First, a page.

You may have heard or read concerns expressed about “unanimous voting” by the sitting board members of the Imlay City Board of Education by three candidates running for the ICS Board in the November 3 general election.

There is a distinct and important difference between unanimous voting and unanimous opinion, value, and belief. The current Board of Education is comprised of a diverse group of seven individuals, both male and female, ranging in age from their 30s to their 60s. Four of the members graduated from Imlay City High School and three bring a different educational experience, having graduated from other districts. There is a farmer/business owner, a construction company owner/attorney, a salon owner, a youth pastor, a physician/business owner, an ordained minister, and a long-time, stay-at-home mom with business ownership experience serving on the board. There are fresh voices that have served from two months to four years and voices with long-standing institutional knowledge that have served from six to sixteen years. Each member brings their own unique perspectives and opinions to the board table.

So why then, do so many motions pass with a unanimous vote? There are several reasons for this.

Firstly, board members must often vote on motions to adopt new policies or revise existing policies in order to comply with recently enacted legislation. It would be problematic if board members were to vote against complying with the law.
Secondly, board members often vote on routine and rather perfunctory matters, such as when monthly meetings will be held, or whether to allow the superintendent and board president to close schools due to a weather-related or mechanical emergency. These are simple, common sense decisions for the board to vote on.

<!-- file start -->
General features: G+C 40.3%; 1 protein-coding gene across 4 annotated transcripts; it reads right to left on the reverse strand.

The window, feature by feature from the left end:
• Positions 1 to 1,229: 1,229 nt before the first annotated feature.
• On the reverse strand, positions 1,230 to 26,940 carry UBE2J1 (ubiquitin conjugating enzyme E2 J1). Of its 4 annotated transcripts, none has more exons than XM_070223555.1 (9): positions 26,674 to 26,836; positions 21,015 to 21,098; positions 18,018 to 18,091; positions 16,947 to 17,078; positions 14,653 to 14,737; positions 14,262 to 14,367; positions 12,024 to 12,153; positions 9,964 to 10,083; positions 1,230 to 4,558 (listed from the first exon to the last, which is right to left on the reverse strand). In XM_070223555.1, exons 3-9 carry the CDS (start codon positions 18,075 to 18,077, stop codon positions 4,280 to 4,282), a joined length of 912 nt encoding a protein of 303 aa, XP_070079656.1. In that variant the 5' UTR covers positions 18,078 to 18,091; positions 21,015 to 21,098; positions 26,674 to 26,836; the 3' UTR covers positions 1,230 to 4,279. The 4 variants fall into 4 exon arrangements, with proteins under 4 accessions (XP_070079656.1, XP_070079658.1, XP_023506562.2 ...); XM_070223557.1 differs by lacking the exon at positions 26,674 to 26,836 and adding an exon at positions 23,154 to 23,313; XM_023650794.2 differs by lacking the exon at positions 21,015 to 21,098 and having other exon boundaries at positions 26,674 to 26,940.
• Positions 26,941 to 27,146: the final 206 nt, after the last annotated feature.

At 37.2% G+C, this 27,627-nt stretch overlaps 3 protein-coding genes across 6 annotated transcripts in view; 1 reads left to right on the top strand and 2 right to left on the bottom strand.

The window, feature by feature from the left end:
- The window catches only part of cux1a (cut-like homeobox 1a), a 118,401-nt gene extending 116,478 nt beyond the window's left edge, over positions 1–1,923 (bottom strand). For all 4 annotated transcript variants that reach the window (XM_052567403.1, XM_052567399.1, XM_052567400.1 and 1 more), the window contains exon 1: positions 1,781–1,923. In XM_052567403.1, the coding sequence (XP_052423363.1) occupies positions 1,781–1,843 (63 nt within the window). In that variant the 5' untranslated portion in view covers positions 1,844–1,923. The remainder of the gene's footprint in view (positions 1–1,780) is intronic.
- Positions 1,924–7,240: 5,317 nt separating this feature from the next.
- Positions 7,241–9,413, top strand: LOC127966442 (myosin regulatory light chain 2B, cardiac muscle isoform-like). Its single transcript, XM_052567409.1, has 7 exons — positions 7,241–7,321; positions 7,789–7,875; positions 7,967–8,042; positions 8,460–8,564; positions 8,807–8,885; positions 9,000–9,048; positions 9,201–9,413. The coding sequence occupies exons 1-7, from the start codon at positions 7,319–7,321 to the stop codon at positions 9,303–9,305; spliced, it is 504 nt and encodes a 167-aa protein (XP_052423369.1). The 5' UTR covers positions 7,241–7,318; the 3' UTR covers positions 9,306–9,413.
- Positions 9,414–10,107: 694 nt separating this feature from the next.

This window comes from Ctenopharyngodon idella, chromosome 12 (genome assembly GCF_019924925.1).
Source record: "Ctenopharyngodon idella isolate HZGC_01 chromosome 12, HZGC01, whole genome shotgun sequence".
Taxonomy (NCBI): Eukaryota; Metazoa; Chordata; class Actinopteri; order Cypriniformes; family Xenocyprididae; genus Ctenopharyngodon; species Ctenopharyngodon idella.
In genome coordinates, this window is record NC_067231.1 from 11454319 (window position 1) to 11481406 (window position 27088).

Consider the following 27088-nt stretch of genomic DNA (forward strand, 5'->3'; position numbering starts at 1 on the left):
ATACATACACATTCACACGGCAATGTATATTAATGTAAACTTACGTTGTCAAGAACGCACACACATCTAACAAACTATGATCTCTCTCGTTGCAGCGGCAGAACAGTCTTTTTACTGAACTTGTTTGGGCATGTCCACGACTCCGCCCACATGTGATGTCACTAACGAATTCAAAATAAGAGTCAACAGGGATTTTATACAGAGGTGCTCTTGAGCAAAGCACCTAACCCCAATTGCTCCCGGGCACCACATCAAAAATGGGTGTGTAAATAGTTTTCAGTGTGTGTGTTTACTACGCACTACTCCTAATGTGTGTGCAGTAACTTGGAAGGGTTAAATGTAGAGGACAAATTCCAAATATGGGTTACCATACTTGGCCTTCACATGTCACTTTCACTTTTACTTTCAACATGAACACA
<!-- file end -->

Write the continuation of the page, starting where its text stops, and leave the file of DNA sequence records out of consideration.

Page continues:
Thirdly, and most importantly, a unanimous vote can often be achieved when a board has established a professional, collegial, and respectful workplace where varying opinions are voiced and heard by all, where a rigorous interchange of ideas is welcomed, and where members work toward gaining consensus on matters of importance before a vote is taken. Sometimes the consensus building process takes place during the regularly scheduled monthly board meetings and sometimes it takes place in committee work. The work of building consensus to place the 2019 bond initiative on the ballot took place over the course of nearly one year and required multiple meetings involving the board, staff members, and community stakeholders.

I am proud of the manner in which our board conducts itself and its business. Our board members are unanimous in sharing respect for all at the table and unanimous in their commitment to work collaboratively for the good of our students, staff, and community. The fact that our board arrives at consensus on most matters should be a point of pride, not a matter of concern.


—Sharon Muir,
President, Imlay City Board of Education